Bradley Whitford interview-- "Current" magazine

  • Avatar of reillychica

    reillychica

    [1]Nov 16, 2006
    • member since: 12/13/05
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    Here is an interview I stumbled across in a magazine called Current, which apparently is a branch of Newsweek especially for college kids. Just thought some might like to read it. To make things easier for me, I'll type the questions in bold and his responses in normal text.
    I don't know how copyright laws work exactly, but this article was titled "Bradley Whitford Sounds Off" by Brenna McGee. It appeared in the Winter 2006 edition of Current magazine.

    How is your new project going? What's life like on "Studio 60?"
    It's good. It's a very satisfying creative situation. Like all one-hour shows it's a death march, just in terms of hours. Yesterday was 17 hours. All this experience has made me realize that if I ever teach acting I will hold class at 4 am because I'll get only the serious people and they will learn to act when they're completely exhausted.
    Coming off "The West Wing," and with big names like Aaron Sorkin and Matthew Perry attached to it, Studio 60 had huge buzz before you even began filming the pilot. Did that change how you worked?
    Honestly, I would always prefer low expectations. I'm like President Bush-- I function better with low expectations. But it doesn't change anything. It doesn't change how you approach the work. You just try to make the next moment work. It can add to the hours and then it adds to the impatient perceptions about the show. I worry that it doesn't give the audience time to get to know what we are doing without thinking, "I thought they were going to be huge."
    How did you first get involved with Aaron Sorkin?
    There was a girl in my class at Juilliard named Melissa Gallagher and her sister Megan Gallagher went out with Aaron. Megan was a very sweet, dear friend of mine and I was doing this horrible off-off-Broadway play and they were replacing the prosecutor in "A Few Good Men" and she told Aaron that she thought he would like my acting. So I auditioned and got hired for that and I understudied the lead and Aaron, amazingly, fought for me to be the lead and then I played it for like nine months. And generally the third replacement in a Broadway show is the realm of, no offense to me, fading television actors. And then we were in touch; he wanted me to do Sports Night, I was doing something else and thank God for that, because then, when "West Wing" came along, I was ready. And available.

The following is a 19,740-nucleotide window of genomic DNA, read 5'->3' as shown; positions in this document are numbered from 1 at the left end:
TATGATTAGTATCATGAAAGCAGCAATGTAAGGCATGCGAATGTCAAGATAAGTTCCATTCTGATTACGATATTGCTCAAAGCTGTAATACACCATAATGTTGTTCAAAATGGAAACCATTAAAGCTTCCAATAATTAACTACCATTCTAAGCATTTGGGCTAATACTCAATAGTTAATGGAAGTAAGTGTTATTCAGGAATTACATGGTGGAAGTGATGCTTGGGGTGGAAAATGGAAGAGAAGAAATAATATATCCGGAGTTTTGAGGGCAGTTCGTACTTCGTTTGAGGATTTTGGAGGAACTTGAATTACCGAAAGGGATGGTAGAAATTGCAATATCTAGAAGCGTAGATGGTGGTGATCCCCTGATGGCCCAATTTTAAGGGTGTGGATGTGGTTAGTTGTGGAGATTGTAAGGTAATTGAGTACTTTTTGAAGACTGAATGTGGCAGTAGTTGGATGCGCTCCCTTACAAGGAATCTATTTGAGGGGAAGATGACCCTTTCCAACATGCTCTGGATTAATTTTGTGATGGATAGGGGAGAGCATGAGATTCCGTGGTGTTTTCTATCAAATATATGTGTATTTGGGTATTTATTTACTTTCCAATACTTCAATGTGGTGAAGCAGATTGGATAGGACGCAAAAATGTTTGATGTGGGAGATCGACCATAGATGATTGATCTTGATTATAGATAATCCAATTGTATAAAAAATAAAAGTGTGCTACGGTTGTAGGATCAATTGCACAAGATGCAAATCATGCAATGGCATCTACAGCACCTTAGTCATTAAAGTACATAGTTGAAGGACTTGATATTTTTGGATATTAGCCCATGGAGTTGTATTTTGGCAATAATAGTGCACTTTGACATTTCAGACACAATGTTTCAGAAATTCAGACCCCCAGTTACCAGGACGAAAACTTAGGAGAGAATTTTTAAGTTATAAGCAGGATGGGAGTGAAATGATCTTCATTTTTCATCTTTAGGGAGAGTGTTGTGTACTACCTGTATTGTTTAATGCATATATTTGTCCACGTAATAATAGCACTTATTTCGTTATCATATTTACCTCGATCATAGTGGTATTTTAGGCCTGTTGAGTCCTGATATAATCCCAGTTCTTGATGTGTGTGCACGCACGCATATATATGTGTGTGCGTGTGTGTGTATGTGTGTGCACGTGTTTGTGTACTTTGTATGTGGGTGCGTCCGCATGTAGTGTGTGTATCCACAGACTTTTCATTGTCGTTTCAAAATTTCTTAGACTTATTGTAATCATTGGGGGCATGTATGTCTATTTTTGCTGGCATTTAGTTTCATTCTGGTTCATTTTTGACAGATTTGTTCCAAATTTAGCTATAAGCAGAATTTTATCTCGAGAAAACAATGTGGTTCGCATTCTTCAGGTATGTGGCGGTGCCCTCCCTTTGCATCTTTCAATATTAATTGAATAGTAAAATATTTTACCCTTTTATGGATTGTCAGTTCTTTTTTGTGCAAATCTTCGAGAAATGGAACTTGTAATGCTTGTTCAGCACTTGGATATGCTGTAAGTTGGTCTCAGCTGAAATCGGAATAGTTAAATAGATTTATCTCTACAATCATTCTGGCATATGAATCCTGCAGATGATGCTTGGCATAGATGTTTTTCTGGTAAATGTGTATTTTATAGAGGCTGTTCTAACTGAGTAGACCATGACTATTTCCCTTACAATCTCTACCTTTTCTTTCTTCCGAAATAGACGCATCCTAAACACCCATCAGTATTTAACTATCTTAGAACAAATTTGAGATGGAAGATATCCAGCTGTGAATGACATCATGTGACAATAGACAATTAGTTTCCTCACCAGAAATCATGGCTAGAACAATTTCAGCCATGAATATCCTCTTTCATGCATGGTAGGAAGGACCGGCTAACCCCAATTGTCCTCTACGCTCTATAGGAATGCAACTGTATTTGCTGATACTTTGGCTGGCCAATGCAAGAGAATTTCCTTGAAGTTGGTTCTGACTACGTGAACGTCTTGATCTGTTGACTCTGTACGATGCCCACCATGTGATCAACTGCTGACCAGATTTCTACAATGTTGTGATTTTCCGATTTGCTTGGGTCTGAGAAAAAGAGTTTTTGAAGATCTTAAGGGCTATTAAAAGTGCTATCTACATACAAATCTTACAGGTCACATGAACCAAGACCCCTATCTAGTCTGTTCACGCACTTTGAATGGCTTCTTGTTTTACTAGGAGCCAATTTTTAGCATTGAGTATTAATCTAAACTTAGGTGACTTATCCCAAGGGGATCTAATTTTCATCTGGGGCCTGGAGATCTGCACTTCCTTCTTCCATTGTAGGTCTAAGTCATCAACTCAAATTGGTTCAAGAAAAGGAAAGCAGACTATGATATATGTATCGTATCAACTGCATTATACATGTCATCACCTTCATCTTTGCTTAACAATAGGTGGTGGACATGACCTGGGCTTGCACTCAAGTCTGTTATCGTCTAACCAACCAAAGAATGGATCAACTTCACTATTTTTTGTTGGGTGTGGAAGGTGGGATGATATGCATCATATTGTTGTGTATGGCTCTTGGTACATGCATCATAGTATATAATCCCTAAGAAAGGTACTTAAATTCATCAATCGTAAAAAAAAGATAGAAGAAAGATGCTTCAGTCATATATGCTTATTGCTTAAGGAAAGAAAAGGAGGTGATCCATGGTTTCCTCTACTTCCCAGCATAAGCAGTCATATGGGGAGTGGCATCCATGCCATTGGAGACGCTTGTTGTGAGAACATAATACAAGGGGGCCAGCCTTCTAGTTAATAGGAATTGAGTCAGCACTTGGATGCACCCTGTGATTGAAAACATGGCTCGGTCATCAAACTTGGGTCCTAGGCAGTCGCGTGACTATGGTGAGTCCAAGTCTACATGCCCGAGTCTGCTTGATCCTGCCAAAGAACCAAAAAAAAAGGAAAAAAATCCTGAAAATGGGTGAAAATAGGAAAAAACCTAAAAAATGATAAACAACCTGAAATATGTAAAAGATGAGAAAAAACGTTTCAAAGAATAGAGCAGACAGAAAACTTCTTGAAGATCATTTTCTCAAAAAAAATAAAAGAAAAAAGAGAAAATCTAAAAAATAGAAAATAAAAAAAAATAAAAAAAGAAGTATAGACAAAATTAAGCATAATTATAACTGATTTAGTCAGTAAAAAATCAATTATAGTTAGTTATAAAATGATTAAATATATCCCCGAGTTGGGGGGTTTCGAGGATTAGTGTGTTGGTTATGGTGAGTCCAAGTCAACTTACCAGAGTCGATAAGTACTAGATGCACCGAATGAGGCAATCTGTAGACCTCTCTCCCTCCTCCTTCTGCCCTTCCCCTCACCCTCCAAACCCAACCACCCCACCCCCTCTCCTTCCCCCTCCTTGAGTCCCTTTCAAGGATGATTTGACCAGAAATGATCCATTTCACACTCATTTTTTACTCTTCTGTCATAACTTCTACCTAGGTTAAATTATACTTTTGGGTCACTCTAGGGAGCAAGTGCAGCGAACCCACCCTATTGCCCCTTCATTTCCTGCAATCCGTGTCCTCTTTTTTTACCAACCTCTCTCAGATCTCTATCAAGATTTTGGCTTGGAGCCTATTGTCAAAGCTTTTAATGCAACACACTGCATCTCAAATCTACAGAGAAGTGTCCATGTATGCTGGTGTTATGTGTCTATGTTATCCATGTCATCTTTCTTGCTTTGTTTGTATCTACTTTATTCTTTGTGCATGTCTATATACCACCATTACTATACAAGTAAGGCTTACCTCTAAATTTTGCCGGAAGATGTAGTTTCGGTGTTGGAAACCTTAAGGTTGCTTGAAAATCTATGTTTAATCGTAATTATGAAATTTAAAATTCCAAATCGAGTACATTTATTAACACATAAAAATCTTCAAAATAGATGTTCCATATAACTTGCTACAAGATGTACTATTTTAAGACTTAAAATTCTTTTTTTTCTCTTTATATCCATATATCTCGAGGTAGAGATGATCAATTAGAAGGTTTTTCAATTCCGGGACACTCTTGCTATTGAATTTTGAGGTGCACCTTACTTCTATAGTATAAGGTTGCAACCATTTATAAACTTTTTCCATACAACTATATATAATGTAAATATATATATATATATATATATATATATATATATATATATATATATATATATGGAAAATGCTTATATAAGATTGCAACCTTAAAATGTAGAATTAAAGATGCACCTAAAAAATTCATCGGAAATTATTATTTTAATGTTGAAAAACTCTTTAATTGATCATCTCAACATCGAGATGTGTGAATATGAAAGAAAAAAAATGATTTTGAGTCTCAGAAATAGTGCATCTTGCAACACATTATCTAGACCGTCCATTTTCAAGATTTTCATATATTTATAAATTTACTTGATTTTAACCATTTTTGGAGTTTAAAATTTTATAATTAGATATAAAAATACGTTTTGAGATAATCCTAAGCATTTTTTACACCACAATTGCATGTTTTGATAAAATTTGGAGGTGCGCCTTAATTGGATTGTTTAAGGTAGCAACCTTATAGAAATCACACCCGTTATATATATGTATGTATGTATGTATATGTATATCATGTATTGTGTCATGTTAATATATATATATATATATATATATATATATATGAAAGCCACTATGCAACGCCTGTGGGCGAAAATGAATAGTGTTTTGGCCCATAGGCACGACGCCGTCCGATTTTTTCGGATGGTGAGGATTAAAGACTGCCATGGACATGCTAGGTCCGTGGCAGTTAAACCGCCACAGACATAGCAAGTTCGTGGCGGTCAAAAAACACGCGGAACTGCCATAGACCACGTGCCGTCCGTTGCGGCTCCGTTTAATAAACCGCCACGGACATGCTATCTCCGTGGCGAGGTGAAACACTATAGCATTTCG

Any idea when Joshua Malina is going to make his signature appearance on this latest Aaron Sorkin project?
    Josh is one of the funniest people. I would love it if he showed up. But as I told him, when he shows up it means the show goes off the air.
    Is he a curse?
    I have this history of sort of attacking him in the press. Let me think of a good one. I really went after him in TV Guide. I said that he is one of the worst actors that ever lived and that he's so unemployed he can't read. Here, say this: I wasn't aware that Joshua Malina was still pursuing the acting thing. Just say that. Hopefully he'll find that. He's constantly scouring the internet for news about himself. He goes to these chat rooms where people eviscerate him and he relishes it.
    Where do you keep your Emmy that you won for Best Supporting actor on "The West Wing" in 2001?
    It is behind me, on a shelf, behind a signed girls' softball ball and next to, and I swear to God, my dead dog's testicles, which I saved because my wife asked me to.
    How did you and your wife (Jane Kaczmarek of TV's Malcolm in the Middle) meet?
    We met in New York. I was doing a play at Lincoln Center. I was doing "Measure for Measure" with Kate Burton, who was her roommate at Yale School of Drama. I didn't want to go out with an actress and she didn't want to go out with an actor, which is a good policy. But we met, and we were both from Wisconsin, so we kind of hooked up on that.
    Who's funnier?